I was back at the local wildlife reserve a couple of weeks ago. There wasn’t much to see, so as I sat in one of the hides, I got chatting to a fellow photographer. He was clearly serious about his hobby as he showed me his 500mm lens with 1.4 converter. It made my 300mm look tiny and it became obvious the lens I had purchased last year would never be enough for wild birds. It will always be my favourite for butterflies and dragonflies – not a true macro lens, but good if you are close to your subject and you want that lovely shallow depth of field only a lens of this length can provide. No good for birds though, as the vast majority at the reserve will always be too far away.
The gentleman was very helpful and told me where a pair of parakeets were nesting. He had seen them that morning and reckoned I would be fine, so I wished him luck and made the trek up to the very end of the lake. His description was perfect and I spotted one of the birds immediately. Rattling off a few shots, I was thrilled to bits, until I got home and realised I would still need to make a fairly large crop and there was no detail on the parakeet at all. I was gutted.
Then my lovely husband stepped in and offered the John Lewis vouchers we had put away from a couple of years worth of Christmas presents, plus the extra it would need for one of the cheaper superzoom bridge cameras. We trawled through some of the recent reviews and opted for the Canon Powershot SX60 HS. With a 65x zoom and the ability to shoot RAW, it seemed ideal. It arrived a few days later and I quickly put it to the test with yet another visit to the reserve.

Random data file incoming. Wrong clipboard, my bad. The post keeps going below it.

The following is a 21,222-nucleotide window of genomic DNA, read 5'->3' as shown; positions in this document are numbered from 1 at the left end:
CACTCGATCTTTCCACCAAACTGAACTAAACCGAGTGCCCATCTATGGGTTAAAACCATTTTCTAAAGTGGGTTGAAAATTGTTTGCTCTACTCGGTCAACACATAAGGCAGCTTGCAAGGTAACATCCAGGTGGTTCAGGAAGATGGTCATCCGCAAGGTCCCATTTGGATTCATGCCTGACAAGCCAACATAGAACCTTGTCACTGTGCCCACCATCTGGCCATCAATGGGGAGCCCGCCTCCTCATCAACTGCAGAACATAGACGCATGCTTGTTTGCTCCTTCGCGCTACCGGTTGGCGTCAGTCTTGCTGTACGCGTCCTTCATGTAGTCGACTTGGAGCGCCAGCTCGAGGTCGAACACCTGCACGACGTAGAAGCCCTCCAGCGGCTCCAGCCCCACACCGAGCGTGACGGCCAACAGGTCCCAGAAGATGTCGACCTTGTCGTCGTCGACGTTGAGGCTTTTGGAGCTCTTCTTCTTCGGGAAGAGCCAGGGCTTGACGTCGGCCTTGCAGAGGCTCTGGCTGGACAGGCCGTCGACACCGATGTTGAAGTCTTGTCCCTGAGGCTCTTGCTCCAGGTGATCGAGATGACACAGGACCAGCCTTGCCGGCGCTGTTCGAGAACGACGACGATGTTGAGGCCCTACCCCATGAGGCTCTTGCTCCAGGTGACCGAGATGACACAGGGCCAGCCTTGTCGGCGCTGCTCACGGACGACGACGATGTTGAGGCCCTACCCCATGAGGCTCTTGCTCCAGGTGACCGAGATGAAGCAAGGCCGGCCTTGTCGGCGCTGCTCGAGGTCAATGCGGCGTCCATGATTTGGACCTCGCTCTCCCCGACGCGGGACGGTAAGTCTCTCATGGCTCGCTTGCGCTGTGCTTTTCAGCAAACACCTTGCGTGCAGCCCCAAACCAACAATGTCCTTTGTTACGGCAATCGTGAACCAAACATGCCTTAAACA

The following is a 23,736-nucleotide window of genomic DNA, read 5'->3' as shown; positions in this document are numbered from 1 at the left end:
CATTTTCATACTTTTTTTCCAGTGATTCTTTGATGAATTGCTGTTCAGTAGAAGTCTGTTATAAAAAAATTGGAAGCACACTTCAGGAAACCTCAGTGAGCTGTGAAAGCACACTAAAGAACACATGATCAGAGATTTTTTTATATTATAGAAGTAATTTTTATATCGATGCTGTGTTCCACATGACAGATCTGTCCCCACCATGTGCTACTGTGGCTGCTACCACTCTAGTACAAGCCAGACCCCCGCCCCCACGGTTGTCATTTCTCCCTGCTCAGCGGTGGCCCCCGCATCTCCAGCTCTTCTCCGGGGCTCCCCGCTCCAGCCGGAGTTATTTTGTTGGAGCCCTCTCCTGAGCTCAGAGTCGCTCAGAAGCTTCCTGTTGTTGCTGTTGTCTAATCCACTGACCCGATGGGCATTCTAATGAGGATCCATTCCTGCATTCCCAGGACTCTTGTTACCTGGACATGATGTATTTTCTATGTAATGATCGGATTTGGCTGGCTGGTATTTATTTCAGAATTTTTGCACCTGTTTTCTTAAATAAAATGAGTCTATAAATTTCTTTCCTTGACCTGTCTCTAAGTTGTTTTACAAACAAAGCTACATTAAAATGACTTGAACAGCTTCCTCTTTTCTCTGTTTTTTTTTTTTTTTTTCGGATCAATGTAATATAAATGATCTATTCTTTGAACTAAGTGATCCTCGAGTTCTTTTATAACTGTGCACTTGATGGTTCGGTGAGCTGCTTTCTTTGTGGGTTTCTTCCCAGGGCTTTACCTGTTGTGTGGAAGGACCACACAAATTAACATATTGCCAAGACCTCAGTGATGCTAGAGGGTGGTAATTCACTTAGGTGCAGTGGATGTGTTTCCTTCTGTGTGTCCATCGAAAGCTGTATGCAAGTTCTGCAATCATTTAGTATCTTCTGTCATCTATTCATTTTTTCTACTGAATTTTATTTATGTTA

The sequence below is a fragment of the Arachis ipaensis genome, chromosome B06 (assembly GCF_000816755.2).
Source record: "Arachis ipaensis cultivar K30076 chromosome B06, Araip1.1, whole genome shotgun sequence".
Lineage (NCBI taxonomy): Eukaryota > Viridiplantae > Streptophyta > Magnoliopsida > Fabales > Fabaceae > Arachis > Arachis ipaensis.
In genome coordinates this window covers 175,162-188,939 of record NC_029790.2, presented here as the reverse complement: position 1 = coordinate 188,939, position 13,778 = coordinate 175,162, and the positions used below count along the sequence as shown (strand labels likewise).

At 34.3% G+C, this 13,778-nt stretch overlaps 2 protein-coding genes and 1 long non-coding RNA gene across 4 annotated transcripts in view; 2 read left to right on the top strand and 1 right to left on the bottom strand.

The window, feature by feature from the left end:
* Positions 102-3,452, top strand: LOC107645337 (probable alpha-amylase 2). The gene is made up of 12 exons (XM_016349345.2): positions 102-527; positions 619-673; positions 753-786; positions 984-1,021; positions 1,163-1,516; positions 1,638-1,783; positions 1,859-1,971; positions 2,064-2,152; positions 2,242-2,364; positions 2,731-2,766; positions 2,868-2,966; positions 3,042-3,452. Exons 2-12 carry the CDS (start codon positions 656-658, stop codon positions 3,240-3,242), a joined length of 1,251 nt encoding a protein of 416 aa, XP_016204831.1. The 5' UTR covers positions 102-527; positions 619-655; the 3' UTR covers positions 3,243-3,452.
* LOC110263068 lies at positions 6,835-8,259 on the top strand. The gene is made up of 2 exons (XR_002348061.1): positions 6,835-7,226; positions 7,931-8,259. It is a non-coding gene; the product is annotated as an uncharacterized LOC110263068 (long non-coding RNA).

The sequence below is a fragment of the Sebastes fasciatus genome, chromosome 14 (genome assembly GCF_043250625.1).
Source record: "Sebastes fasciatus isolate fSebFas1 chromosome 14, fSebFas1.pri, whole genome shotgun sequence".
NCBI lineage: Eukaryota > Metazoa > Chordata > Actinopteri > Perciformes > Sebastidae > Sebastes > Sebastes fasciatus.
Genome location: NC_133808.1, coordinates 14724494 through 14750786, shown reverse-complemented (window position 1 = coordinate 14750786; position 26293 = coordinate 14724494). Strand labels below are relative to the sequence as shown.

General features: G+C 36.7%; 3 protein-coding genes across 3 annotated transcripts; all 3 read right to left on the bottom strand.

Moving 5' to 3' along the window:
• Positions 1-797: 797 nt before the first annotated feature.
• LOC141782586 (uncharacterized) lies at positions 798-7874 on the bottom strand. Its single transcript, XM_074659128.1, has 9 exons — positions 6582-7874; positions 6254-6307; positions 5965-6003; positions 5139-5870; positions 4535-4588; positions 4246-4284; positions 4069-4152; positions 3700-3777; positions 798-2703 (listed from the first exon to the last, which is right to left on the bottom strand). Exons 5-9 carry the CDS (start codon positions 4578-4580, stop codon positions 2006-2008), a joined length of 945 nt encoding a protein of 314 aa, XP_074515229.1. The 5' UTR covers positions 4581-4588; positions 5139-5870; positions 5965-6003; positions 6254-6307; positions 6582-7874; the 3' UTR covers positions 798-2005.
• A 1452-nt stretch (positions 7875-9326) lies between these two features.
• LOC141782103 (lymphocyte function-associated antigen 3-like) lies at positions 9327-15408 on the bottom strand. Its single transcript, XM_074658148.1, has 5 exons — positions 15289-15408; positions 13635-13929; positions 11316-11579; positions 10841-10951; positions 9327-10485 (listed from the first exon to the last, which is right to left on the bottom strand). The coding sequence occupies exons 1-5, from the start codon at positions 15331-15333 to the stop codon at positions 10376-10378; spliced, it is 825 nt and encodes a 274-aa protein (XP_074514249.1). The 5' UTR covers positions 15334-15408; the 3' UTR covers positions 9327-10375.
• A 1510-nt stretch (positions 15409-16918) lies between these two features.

It’s not perfect, with a very slight shutter delay that I’m not used to with a DSLR, but I soon learned to adapt. Exposure is fiddly as I don’t want to use the Auto settings and yet I’m limited to just three apertures. I have to keep testing the exposure for any subtle change of light. I did try the sports setting to see if that would give me a useful shutter speed, but instead it ramped it up to 1/2000th and hiked up the ISO to match. I soon found out that the downside of a small sensor is noise in abundance and you really don’t want to use anything over ISO 400.
I still had a lot of fun though and managed to photograph many birds that would previously have been out of my range. The young heron in the featured image above was sitting on a nest on a small island in the middle of a lake. The reed bunting below would also have been impossible before and yet now I can sit in a hide with a chance of getting lucky.
Back to my favourite hide and with a bird expert by my side, he pointed out the Egyptian goose in the image below. As I packed up for the day, I knew I would be making many more visits over the coming months. Not only to this reserve either, as the lovely man from the previous week had told me where to find a pair of kingfishers. Watch this space!